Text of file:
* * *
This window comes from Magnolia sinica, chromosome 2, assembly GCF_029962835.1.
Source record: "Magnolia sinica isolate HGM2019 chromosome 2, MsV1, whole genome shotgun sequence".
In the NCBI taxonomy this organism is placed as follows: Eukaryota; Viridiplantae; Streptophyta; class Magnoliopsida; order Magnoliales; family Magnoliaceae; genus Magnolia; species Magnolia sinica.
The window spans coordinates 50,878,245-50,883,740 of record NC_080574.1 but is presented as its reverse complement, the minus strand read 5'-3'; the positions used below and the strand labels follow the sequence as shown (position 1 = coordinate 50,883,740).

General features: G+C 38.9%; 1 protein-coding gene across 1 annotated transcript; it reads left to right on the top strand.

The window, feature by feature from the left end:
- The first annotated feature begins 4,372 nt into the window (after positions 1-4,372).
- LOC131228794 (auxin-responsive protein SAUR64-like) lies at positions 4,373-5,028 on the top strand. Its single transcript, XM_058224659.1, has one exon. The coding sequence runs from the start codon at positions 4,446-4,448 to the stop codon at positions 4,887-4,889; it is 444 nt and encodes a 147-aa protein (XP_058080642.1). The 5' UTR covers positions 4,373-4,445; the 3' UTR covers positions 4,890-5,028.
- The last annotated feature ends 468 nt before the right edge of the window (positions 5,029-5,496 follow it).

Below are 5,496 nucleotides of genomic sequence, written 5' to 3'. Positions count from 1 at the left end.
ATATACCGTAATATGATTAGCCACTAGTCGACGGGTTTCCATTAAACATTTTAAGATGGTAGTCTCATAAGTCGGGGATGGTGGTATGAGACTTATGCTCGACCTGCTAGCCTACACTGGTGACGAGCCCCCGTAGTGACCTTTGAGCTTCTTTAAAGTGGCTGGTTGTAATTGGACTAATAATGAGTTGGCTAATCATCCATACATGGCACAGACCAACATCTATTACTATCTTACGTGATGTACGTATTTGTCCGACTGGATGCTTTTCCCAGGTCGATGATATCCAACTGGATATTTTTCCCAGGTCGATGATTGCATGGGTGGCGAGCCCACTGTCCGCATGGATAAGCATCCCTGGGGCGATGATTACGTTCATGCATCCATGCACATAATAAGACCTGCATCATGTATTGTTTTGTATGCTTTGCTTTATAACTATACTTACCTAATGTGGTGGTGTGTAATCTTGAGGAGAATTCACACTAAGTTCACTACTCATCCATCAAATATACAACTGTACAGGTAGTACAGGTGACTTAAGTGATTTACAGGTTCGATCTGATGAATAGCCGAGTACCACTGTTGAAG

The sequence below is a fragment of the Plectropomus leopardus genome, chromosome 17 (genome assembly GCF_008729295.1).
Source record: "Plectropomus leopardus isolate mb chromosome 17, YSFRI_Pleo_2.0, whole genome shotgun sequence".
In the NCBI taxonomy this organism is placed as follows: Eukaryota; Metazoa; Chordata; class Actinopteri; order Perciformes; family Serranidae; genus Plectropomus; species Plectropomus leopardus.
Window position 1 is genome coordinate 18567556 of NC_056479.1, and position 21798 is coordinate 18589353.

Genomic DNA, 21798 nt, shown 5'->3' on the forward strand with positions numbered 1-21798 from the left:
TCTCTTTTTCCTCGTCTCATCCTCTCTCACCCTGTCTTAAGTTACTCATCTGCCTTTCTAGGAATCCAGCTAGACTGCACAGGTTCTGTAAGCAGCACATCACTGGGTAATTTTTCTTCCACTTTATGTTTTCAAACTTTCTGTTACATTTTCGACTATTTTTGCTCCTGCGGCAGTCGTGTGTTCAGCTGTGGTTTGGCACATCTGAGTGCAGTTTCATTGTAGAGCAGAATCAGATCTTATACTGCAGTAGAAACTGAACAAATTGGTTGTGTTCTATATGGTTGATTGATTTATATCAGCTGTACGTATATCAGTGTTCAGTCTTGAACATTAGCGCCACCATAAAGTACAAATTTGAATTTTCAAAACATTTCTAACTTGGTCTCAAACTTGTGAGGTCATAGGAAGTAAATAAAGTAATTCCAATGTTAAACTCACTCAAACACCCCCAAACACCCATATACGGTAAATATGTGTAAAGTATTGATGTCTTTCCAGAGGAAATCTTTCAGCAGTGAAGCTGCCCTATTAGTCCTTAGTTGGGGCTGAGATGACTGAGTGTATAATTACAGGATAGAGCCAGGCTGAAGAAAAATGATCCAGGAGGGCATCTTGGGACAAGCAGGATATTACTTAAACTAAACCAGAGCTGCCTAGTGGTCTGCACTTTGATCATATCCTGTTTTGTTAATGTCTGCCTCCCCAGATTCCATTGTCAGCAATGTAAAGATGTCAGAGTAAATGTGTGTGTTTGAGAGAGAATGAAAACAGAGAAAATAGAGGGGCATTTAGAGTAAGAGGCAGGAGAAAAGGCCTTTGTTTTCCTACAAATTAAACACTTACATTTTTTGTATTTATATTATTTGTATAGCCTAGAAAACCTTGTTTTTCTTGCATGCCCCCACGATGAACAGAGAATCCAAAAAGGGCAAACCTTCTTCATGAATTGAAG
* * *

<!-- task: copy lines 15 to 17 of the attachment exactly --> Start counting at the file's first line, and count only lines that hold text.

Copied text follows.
Window position 1 is genome coordinate 18567556 of NC_056479.1, and position 21798 is coordinate 18589353.

Genomic DNA, 21798 nt, shown 5'->3' on the forward strand with positions numbered 1-21798 from the left:
TCTCTTTTTCCTCGTCTCATCCTCTCTCACCCTGTCTTAAGTTACTCATCTGCCTTTCTAGGAATCCAGCTAGACTGCACAGGTTCTGTAAGCAGCACATCACTGGGTAATTTTTCTTCCACTTTATGTTTTCAAACTTTCTGTTACATTTTCGACTATTTTTGCTCCTGCGGCAGTCGTGTGTTCAGCTGTGGTTTGGCACATCTGAGTGCAGTTTCATTGTAGAGCAGAATCAGATCTTATACTGCAGTAGAAACTGAACAAATTGGTTGTGTTCTATATGGTTGATTGATTTATATCAGCTGTACGTATATCAGTGTTCAGTCTTGAACATTAGCGCCACCATAAAGTACAAATTTGAATTTTCAAAACATTTCTAACTTGGTCTCAAACTTGTGAGGTCATAGGAAGTAAATAAAGTAATTCCAATGTTAAACTCACTCAAACACCCCCAAACACCCATATACGGTAAATATGTGTAAAGTATTGATGTCTTTCCAGAGGAAATCTTTCAGCAGTGAAGCTGCCCTATTAGTCCTTAGTTGGGGCTGAGATGACTGAGTGTATAATTACAGGATAGAGCCAGGCTGAAGAAAAATGATCCAGGAGGGCATCTTGGGACAAGCAGGATATTACTTAAACTAAACCAGAGCTGCCTAGTGGTCTGCACTTTGATCATATCCTGTTTTGTTAATGTCTGCCTCCCCAGATTCCATTGTCAGCAATGTAAAGATGTCAGAGTAAATGTGTGTGTTTGAGAGAGAATGAAAACAGAGAAAATAGAGGGGCATTTAGAGTAAGAGGCAGGAGAAAAGGCCTTTGTTTTCCTACAAATTAAACACTTACATTTTTTGTATTTATATTATTTGTATAGCCTAGAAAACCTTGTTTTTCTTGCATGCCCCCACGATGAACAGAGAATCCAAAAAGGGCAAACCTTCTTCATGAATTGAAG